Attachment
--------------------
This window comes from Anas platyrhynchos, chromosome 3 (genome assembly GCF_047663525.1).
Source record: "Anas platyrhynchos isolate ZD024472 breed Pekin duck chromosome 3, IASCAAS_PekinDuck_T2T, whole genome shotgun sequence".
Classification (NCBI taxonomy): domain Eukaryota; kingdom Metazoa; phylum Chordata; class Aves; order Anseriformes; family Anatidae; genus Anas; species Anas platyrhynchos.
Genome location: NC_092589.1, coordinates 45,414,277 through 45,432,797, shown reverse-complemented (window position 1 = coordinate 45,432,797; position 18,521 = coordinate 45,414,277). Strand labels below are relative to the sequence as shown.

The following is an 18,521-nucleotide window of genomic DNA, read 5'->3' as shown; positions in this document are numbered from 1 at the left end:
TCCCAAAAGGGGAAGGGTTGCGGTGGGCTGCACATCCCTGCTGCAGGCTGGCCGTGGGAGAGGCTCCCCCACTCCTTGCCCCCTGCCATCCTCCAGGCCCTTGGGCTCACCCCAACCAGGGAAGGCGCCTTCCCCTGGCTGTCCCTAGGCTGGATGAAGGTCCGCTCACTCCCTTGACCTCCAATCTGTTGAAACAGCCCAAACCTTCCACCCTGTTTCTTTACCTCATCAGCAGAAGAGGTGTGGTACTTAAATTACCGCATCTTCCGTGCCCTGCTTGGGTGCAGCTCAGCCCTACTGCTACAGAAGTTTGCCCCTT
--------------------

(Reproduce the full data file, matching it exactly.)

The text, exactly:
This window comes from Anas platyrhynchos, chromosome 3 (genome assembly GCF_047663525.1).
Source record: "Anas platyrhynchos isolate ZD024472 breed Pekin duck chromosome 3, IASCAAS_PekinDuck_T2T, whole genome shotgun sequence".
Classification (NCBI taxonomy): domain Eukaryota; kingdom Metazoa; phylum Chordata; class Aves; order Anseriformes; family Anatidae; genus Anas; species Anas platyrhynchos.
Genome location: NC_092589.1, coordinates 45,414,277 through 45,432,797, shown reverse-complemented (window position 1 = coordinate 45,432,797; position 18,521 = coordinate 45,414,277). Strand labels below are relative to the sequence as shown.

The following is an 18,521-nucleotide window of genomic DNA, read 5'->3' as shown; positions in this document are numbered from 1 at the left end:
TCCCAAAAGGGGAAGGGTTGCGGTGGGCTGCACATCCCTGCTGCAGGCTGGCCGTGGGAGAGGCTCCCCCACTCCTTGCCCCCTGCCATCCTCCAGGCCCTTGGGCTCACCCCAACCAGGGAAGGCGCCTTCCCCTGGCTGTCCCTAGGCTGGATGAAGGTCCGCTCACTCCCTTGACCTCCAATCTGTTGAAACAGCCCAAACCTTCCACCCTGTTTCTTTACCTCATCAGCAGAAGAGGTGTGGTACTTAAATTACCGCATCTTCCGTGCCCTGCTTGGGTGCAGCTCAGCCCTACTGCTACAGAAGTTTGCCCCTT